BreakThrough Study Idea

Specific examples of "Connected Industries" in small and medium-sized manufacturersShinji Tokumasu<Series 3 / complete>

Study Idea

2018.04.26

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"Connected Industries" that is effective for trading in technology, labor-saving, and business expansion

"Connected Industries" is a conceptual word, so you may find it difficult to understand. However, there is never such a thing, in fact, it thinks that it is meaningful to the small business. SMEs have advantages in quick judgment and action compared to large enterprises, and it is possible to grow greatly by strengthening various connections by taking advantage of their strengths. Today, as digitalization progresses, it is also possible to connect with customers around the world if it is devised a bit. Also, if you have unique technology and talent inside the company, you can make the most of it. If you have other strengths that you can not lose, chances are greatly expanded if you use it as a core and use external resources well. In that situation, I think that the concept of "Connected Industries" which emphasizes "Connection" helps and I think that it is a concept that gives suggestions. In this issue, we will introduce and explain several examples to concretely image "Connected Industries."

1) Human×Human

Efforts to make the "Skill of the artist" visible by utilizing the digital technology, etc. and to transfer skilled skills to the young people.

[Case Study] IBUKI Corporation (Kahoku-cho, Yamagata Prefecture, Mold manufacturer, Number of Employees: 45 people)
- By converting "Breath of the mold" (Resin flow, Mold movements, etc.), which was conventionally captured only by a craft, by data, it is possible to inherit the "skill of the artist."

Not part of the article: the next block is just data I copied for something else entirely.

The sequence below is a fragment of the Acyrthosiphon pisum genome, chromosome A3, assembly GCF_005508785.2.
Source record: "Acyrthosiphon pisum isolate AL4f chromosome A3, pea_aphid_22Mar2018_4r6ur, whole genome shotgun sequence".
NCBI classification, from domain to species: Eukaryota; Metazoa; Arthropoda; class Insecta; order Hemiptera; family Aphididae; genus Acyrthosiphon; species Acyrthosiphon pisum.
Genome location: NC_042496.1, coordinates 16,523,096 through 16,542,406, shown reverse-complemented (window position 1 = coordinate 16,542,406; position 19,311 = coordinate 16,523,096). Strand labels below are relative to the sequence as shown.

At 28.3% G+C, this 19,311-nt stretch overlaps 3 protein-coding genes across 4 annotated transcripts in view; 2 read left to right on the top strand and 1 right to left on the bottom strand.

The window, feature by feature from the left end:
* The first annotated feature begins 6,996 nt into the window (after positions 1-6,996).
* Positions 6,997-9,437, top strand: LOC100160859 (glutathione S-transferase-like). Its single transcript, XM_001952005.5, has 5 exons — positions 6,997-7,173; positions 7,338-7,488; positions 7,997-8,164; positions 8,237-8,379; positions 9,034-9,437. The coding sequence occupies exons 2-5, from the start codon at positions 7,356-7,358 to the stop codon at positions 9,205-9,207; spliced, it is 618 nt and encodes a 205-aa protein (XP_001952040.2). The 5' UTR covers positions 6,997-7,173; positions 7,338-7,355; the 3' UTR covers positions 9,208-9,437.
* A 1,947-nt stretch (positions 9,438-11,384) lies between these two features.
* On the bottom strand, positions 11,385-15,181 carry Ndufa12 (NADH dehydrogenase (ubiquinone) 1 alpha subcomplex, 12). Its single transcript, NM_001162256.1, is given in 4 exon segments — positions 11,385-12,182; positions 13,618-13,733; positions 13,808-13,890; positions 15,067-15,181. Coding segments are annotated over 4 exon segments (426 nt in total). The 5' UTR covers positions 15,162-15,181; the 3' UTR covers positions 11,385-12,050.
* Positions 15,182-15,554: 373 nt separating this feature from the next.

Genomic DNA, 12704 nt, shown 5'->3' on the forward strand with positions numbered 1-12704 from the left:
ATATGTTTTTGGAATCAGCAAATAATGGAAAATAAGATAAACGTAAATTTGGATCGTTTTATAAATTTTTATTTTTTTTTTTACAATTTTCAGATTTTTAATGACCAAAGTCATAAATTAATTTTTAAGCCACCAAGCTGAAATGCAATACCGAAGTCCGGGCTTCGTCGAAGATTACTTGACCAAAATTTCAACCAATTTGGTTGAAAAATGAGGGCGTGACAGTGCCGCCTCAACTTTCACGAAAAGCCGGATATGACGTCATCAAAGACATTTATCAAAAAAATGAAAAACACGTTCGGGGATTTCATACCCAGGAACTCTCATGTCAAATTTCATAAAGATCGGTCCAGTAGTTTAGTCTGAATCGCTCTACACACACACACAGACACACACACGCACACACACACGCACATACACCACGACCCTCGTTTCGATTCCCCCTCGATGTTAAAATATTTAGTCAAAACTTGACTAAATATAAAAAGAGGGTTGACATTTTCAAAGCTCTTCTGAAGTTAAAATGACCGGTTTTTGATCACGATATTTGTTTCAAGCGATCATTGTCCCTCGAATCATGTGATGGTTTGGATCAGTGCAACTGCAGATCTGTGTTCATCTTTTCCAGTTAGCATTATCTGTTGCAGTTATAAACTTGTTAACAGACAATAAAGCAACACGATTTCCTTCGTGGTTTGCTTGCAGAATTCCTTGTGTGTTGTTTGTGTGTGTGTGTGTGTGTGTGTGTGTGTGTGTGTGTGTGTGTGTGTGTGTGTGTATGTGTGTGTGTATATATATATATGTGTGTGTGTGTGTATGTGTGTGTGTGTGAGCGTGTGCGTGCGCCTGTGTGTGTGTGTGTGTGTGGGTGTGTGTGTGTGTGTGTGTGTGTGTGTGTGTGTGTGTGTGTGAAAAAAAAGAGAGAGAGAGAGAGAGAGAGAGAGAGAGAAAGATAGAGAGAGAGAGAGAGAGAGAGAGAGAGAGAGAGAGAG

- Utilizing AI (artificial intelligence), we succeeded in visualizing knowledge on estimate creation that only the plant manager held.

 

2) Human×Equipment

Efforts to improve productivity by introducing IoT and robots, aims to promote worker reform by labor-saving simple work and heavy labor, etc.

[Case Study] Asahi Ironworks Co., Ltd. (Hekinan City, Aichi Prefecture, Manufacture of Automobile Parts, Number of Employees: 480)
- Developed a sensor monitoring system for accelerating kaizen activity in-house, making problems of parts manufacturing process visible. Improve productivity in a short time, significantly reduce labor costs.
- Digitize simple tasks and place employees invaluable work. "Work way reform" is realized at the same time.

 

3) Department×Department

Initiatives to realize manufacturing is making use of digital by linking development, design and production divisions all at once by utilizing 3D printers, digital tools such as CAD/CAM, CAE, etc.

[Case Study] HILLTOP Corporation (Uji City, Kyoto Prefecture, Metal Processing Manufacturer, Number of Employees: 23)
- By promoting the data of craftsmen 's skills, we realized various kinds, single item, short delivery time processing in unmanned operation for 24 hours.
- Designing and programming during the day and machining according to data at night.
- It was once a subcontracting town factory, but the business model has changed significantly due to IT conversion. Fulfilling his presence in California, he acquired 400 customers in Silicon Valley in three years.